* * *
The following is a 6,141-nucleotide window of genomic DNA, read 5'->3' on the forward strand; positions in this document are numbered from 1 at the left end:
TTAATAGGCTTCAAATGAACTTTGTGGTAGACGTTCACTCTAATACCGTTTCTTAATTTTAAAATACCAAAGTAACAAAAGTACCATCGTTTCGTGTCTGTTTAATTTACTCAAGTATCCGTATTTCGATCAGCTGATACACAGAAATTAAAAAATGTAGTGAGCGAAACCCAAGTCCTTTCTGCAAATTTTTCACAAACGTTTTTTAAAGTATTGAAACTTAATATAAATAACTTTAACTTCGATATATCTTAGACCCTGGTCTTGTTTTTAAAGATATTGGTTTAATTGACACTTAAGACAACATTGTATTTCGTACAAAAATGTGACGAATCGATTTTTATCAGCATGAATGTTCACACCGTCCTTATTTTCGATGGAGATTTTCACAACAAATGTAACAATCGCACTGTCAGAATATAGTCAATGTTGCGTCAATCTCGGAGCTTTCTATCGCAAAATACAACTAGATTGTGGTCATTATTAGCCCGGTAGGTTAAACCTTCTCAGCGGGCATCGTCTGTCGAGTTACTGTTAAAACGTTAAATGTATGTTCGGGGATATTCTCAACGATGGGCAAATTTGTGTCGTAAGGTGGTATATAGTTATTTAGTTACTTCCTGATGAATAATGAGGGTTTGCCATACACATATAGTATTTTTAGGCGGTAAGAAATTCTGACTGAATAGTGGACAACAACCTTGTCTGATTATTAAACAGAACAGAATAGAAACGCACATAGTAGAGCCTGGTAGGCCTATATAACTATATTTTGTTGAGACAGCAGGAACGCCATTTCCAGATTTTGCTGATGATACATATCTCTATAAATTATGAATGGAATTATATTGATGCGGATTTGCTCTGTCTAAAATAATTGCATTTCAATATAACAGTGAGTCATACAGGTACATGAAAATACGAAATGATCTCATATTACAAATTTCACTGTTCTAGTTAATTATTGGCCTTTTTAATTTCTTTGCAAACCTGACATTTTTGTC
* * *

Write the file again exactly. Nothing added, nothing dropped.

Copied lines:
The following is a 6,141-nucleotide window of genomic DNA, read 5'->3' on the forward strand; positions in this document are numbered from 1 at the left end:
TTAATAGGCTTCAAATGAACTTTGTGGTAGACGTTCACTCTAATACCGTTTCTTAATTTTAAAATACCAAAGTAACAAAAGTACCATCGTTTCGTGTCTGTTTAATTTACTCAAGTATCCGTATTTCGATCAGCTGATACACAGAAATTAAAAAATGTAGTGAGCGAAACCCAAGTCCTTTCTGCAAATTTTTCACAAACGTTTTTTAAAGTATTGAAACTTAATATAAATAACTTTAACTTCGATATATCTTAGACCCTGGTCTTGTTTTTAAAGATATTGGTTTAATTGACACTTAAGACAACATTGTATTTCGTACAAAAATGTGACGAATCGATTTTTATCAGCATGAATGTTCACACCGTCCTTATTTTCGATGGAGATTTTCACAACAAATGTAACAATCGCACTGTCAGAATATAGTCAATGTTGCGTCAATCTCGGAGCTTTCTATCGCAAAATACAACTAGATTGTGGTCATTATTAGCCCGGTAGGTTAAACCTTCTCAGCGGGCATCGTCTGTCGAGTTACTGTTAAAACGTTAAATGTATGTTCGGGGATATTCTCAACGATGGGCAAATTTGTGTCGTAAGGTGGTATATAGTTATTTAGTTACTTCCTGATGAATAATGAGGGTTTGCCATACACATATAGTATTTTTAGGCGGTAAGAAATTCTGACTGAATAGTGGACAACAACCTTGTCTGATTATTAAACAGAACAGAATAGAAACGCACATAGTAGAGCCTGGTAGGCCTATATAACTATATTTTGTTGAGACAGCAGGAACGCCATTTCCAGATTTTGCTGATGATACATATCTCTATAAATTATGAATGGAATTATATTGATGCGGATTTGCTCTGTCTAAAATAATTGCATTTCAATATAACAGTGAGTCATACAGGTACATGAAAATACGAAATGATCTCATATTACAAATTTCACTGTTCTAGTTAATTATTGGCCTTTTTAATTTCTTTGCAAACCTGACATTTTTGTC